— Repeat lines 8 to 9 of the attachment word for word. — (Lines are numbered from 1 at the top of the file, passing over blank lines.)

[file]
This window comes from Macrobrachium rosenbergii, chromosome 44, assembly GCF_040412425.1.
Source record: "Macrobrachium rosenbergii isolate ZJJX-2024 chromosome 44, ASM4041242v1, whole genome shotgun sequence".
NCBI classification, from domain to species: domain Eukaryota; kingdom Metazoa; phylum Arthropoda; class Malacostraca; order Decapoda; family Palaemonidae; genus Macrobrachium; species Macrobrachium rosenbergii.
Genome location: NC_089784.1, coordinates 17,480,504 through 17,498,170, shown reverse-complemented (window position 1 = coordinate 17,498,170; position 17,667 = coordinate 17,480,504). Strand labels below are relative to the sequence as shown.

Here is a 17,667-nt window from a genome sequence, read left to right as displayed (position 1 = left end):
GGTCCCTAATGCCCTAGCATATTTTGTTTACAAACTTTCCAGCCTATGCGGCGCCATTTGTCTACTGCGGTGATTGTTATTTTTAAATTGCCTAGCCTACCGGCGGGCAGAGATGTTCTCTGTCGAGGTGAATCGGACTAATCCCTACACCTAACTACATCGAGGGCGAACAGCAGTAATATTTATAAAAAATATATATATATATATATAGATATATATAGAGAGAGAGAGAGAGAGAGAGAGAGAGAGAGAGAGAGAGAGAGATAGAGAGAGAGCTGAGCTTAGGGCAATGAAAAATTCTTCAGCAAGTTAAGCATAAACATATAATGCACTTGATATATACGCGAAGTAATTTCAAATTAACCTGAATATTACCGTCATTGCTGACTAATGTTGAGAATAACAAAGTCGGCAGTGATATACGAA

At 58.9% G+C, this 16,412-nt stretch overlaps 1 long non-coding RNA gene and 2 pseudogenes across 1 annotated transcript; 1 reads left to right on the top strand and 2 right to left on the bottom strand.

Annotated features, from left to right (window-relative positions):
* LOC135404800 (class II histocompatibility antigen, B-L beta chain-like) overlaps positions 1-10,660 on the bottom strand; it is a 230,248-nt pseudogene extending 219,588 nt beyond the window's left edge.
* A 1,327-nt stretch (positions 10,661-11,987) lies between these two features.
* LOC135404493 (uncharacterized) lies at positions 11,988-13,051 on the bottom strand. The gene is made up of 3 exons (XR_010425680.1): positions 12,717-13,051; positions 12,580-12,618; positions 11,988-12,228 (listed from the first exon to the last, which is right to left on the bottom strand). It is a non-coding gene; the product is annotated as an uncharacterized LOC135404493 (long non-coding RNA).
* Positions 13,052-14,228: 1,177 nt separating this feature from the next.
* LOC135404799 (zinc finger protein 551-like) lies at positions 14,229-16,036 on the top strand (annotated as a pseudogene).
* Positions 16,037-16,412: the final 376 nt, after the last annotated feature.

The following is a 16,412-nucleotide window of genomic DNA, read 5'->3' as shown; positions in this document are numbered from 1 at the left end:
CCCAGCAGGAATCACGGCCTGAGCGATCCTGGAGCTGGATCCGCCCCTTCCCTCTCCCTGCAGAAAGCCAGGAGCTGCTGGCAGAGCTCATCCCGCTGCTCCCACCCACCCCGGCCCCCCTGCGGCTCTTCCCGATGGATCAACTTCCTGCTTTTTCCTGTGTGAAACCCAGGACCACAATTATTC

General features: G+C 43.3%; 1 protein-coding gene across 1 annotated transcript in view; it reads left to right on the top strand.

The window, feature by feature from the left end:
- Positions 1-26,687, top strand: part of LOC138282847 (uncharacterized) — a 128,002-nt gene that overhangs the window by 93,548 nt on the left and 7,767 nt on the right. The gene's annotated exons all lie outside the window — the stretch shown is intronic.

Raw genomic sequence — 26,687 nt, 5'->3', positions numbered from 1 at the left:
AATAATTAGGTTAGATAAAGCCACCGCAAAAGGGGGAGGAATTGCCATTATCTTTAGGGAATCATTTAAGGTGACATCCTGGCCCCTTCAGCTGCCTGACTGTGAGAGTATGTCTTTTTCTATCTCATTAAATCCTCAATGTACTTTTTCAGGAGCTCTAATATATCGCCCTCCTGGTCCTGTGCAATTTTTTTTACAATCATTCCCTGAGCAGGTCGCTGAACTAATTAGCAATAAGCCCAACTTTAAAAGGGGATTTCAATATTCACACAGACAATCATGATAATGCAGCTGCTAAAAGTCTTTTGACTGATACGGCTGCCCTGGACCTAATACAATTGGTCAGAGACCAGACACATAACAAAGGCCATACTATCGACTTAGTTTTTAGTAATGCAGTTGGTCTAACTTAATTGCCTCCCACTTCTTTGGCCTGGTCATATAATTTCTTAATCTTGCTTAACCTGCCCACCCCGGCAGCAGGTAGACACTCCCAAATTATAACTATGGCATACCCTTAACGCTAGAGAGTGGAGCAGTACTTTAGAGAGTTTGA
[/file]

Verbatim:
Annotated features, from left to right (window-relative positions):
* LOC135404800 (class II histocompatibility antigen, B-L beta chain-like) overlaps positions 1-10,660 on the bottom strand; it is a 230,248-nt pseudogene extending 219,588 nt beyond the window's left edge.